The abdominal thrust (Heimlich maneuver)

 If the victim is chokingÖ. 

 

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Stand behind him with your arms around his waist.

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Place one fist, with the knuckle of the thumb against the victim's midsection, slightly above the navel but well below the breastbone.

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Hold your fist firmly with the other hand and pull both hands sharply toward you with an upward-and-inward jab.

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This procedure should be administered continually until either the object is forced out or the victim becomes unconscious.

Due to the force with which the abdominal thrust is given, it should be used only in an actual emergency. 

 Pat on back to remove foreign body 

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In case of choking due to foreign body, tap on back mid chest in prone position. foreign body may  come out

 

 Choking in small babies

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Hold baby upside down, holding by legs and pat firmly at the back. This will dislodge the foreign body responsible for choking.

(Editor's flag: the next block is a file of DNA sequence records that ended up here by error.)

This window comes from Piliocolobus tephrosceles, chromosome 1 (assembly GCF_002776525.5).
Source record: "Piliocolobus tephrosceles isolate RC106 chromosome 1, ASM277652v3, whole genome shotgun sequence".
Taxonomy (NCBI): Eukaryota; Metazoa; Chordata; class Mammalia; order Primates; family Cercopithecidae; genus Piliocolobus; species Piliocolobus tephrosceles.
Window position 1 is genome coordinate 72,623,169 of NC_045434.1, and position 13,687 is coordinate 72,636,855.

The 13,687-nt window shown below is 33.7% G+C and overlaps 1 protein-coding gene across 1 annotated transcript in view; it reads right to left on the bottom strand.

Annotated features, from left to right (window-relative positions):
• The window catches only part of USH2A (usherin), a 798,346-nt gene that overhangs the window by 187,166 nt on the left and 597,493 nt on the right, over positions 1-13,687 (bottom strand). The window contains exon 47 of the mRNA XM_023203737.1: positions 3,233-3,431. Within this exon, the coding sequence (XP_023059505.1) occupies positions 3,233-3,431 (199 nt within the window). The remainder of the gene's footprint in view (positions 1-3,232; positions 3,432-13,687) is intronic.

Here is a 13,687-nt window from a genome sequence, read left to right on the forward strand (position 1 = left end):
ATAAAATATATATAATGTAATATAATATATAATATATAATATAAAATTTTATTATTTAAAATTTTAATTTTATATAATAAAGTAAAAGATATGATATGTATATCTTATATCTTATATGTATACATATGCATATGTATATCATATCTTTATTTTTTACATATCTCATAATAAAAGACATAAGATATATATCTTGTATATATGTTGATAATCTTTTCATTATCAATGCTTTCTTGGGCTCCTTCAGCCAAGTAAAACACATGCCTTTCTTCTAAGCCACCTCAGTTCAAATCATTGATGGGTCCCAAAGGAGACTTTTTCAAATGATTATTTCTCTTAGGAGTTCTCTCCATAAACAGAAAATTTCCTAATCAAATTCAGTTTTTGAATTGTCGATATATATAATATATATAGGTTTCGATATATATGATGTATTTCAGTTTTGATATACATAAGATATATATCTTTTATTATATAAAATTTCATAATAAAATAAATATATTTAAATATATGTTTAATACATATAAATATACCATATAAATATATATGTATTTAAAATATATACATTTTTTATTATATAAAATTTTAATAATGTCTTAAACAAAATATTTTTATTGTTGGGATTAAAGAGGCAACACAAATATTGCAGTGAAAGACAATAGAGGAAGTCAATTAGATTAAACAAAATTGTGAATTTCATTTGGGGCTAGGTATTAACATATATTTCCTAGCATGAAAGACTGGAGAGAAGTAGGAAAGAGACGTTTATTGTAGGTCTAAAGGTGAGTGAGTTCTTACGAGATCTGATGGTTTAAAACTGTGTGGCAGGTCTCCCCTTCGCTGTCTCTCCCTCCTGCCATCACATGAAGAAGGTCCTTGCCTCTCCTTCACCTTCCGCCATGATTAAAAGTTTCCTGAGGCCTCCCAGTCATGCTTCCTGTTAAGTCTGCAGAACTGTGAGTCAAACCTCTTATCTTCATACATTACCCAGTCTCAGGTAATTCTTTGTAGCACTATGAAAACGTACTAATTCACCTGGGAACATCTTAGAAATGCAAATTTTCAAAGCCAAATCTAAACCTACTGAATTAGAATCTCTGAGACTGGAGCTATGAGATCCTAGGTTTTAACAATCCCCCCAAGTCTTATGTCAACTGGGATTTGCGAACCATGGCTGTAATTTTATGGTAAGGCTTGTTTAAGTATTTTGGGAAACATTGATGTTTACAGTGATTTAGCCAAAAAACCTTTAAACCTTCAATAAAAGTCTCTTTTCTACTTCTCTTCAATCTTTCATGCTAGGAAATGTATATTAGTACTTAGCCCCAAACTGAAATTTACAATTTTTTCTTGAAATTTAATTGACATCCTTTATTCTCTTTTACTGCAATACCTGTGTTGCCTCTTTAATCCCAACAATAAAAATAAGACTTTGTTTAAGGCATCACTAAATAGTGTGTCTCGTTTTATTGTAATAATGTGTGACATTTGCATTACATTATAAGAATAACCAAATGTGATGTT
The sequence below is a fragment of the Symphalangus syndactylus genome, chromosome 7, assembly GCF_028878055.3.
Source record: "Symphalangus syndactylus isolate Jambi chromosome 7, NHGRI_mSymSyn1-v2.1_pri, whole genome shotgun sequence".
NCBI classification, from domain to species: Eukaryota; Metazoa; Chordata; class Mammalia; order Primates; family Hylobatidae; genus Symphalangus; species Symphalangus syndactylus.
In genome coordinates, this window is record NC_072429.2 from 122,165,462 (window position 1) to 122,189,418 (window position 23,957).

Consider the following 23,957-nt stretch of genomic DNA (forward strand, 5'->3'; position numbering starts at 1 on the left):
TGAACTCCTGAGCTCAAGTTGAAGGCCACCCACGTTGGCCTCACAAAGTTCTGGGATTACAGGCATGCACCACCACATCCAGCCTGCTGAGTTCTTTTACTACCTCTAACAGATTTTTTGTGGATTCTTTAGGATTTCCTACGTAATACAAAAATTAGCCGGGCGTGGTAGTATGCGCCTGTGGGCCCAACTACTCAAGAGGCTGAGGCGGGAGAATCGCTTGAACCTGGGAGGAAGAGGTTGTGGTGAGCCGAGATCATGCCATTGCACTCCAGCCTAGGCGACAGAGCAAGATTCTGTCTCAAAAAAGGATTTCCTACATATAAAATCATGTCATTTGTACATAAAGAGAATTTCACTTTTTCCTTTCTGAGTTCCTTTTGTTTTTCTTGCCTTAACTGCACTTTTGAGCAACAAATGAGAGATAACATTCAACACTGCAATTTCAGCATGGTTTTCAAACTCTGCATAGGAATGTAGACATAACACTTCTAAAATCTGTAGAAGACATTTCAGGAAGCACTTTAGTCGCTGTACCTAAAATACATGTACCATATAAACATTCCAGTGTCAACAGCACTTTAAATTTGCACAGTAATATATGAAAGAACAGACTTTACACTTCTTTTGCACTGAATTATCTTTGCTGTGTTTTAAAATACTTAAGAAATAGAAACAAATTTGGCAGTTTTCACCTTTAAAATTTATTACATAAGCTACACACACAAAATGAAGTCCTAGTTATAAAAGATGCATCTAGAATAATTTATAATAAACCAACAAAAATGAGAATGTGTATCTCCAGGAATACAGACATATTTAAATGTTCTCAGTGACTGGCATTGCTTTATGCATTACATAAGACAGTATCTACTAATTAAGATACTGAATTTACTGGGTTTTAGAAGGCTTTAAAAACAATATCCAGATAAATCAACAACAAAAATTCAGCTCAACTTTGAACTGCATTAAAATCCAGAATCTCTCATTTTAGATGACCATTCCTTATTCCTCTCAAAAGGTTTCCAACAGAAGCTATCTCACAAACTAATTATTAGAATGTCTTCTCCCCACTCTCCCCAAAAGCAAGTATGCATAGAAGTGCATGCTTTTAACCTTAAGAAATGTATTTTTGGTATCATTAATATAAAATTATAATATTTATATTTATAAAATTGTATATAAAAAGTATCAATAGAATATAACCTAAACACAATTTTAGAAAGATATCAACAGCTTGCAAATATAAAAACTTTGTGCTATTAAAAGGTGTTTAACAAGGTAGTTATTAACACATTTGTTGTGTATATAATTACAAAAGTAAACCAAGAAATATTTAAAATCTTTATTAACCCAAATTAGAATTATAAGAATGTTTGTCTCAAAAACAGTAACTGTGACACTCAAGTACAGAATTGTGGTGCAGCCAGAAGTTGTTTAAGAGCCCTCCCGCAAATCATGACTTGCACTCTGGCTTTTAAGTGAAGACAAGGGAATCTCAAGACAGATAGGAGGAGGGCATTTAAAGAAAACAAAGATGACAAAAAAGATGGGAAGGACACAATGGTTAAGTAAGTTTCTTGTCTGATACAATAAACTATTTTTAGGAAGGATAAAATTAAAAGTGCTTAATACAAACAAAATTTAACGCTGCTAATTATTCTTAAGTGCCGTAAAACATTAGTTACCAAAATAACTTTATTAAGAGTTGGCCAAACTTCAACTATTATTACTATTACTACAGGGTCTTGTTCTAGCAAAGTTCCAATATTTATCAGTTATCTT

Choking in adults
 

 

                    

    Sub Diaphragmatic abdominal thrusts                   Chest thrusts.                                                   CPR

 

             (Heimlich maneuver)                                                              (Cardiopulmonary resuscitation)

 

 

 If you observe an "conscious" adult choking:

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Ask, "Are you choking?"

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If the victim can speak, cough, or breathe, do not interfere. It is best not to do anything if the person is coughing forcefully and not turning a bluish color. Ask, "Are you choking?" If the person is able to answer you by speaking, it is a partial airway obstruction. Stay with the person and encourage him or her to cough until the obstruction is cleared. Do not attempt to hit the person on the back because this may only hamper the person's attempts to cough up the object. Do not give the person anything to drink because fluids may take up space needed for the passage of air.

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If the victim cannot speak, cough, or breathe, give sub diaphragmatic abdominal thrusts (the Heimlich maneuver) until the foreign body is expelled or the victim becomes unconscious. (Or in case of extreme obesity or late pregnancy, give chest thrusts.)

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Be persistent.